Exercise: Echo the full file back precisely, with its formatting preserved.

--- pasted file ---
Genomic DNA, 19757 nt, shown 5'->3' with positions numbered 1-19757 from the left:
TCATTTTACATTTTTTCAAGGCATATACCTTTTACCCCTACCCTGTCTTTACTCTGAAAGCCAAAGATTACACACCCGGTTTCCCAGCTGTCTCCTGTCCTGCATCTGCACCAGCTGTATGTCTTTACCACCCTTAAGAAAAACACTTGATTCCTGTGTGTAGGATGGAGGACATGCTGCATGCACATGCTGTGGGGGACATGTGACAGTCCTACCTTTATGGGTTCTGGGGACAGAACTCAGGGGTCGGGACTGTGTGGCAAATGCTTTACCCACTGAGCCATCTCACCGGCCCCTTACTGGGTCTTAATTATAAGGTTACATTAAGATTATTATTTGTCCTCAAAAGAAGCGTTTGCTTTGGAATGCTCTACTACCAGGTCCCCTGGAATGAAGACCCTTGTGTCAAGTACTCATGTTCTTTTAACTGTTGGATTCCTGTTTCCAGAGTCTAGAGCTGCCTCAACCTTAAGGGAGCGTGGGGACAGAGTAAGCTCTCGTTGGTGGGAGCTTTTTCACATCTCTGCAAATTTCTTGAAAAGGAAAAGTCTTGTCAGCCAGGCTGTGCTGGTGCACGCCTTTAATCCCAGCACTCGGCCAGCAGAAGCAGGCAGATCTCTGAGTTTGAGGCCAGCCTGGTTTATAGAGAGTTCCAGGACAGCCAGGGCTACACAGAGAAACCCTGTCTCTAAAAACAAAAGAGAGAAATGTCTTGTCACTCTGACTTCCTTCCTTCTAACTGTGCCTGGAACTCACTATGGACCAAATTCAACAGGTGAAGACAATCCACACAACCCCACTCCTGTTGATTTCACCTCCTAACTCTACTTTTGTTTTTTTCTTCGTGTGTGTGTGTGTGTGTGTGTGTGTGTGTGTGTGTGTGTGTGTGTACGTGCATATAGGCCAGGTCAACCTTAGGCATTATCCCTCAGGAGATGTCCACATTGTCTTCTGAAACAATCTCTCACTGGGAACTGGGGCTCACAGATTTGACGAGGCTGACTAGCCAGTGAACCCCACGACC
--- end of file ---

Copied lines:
Genomic DNA, 19757 nt, shown 5'->3' with positions numbered 1-19757 from the left:
TCATTTTACATTTTTTCAAGGCATATACCTTTTACCCCTACCCTGTCTTTACTCTGAAAGCCAAAGATTACACACCCGGTTTCCCAGCTGTCTCCTGTCCTGCATCTGCACCAGCTGTATGTCTTTACCACCCTTAAGAAAAACACTTGATTCCTGTGTGTAGGATGGAGGACATGCTGCATGCACATGCTGTGGGGGACATGTGACAGTCCTACCTTTATGGGTTCTGGGGACAGAACTCAGGGGTCGGGACTGTGTGGCAAATGCTTTACCCACTGAGCCATCTCACCGGCCCCTTACTGGGTCTTAATTATAAGGTTACATTAAGATTATTATTTGTCCTCAAAAGAAGCGTTTGCTTTGGAATGCTCTACTACCAGGTCCCCTGGAATGAAGACCCTTGTGTCAAGTACTCATGTTCTTTTAACTGTTGGATTCCTGTTTCCAGAGTCTAGAGCTGCCTCAACCTTAAGGGAGCGTGGGGACAGAGTAAGCTCTCGTTGGTGGGAGCTTTTTCACATCTCTGCAAATTTCTTGAAAAGGAAAAGTCTTGTCAGCCAGGCTGTGCTGGTGCACGCCTTTAATCCCAGCACTCGGCCAGCAGAAGCAGGCAGATCTCTGAGTTTGAGGCCAGCCTGGTTTATAGAGAGTTCCAGGACAGCCAGGGCTACACAGAGAAACCCTGTCTCTAAAAACAAAAGAGAGAAATGTCTTGTCACTCTGACTTCCTTCCTTCTAACTGTGCCTGGAACTCACTATGGACCAAATTCAACAGGTGAAGACAATCCACACAACCCCACTCCTGTTGATTTCACCTCCTAACTCTACTTTTGTTTTTTTCTTCGTGTGTGTGTGTGTGTGTGTGTGTGTGTGTGTGTGTGTGTGTGTGTACGTGCATATAGGCCAGGTCAACCTTAGGCATTATCCCTCAGGAGATGTCCACATTGTCTTCTGAAACAATCTCTCACTGGGAACTGGGGCTCACAGATTTGACGAGGCTGACTAGCCAGTGAACCCCACGACC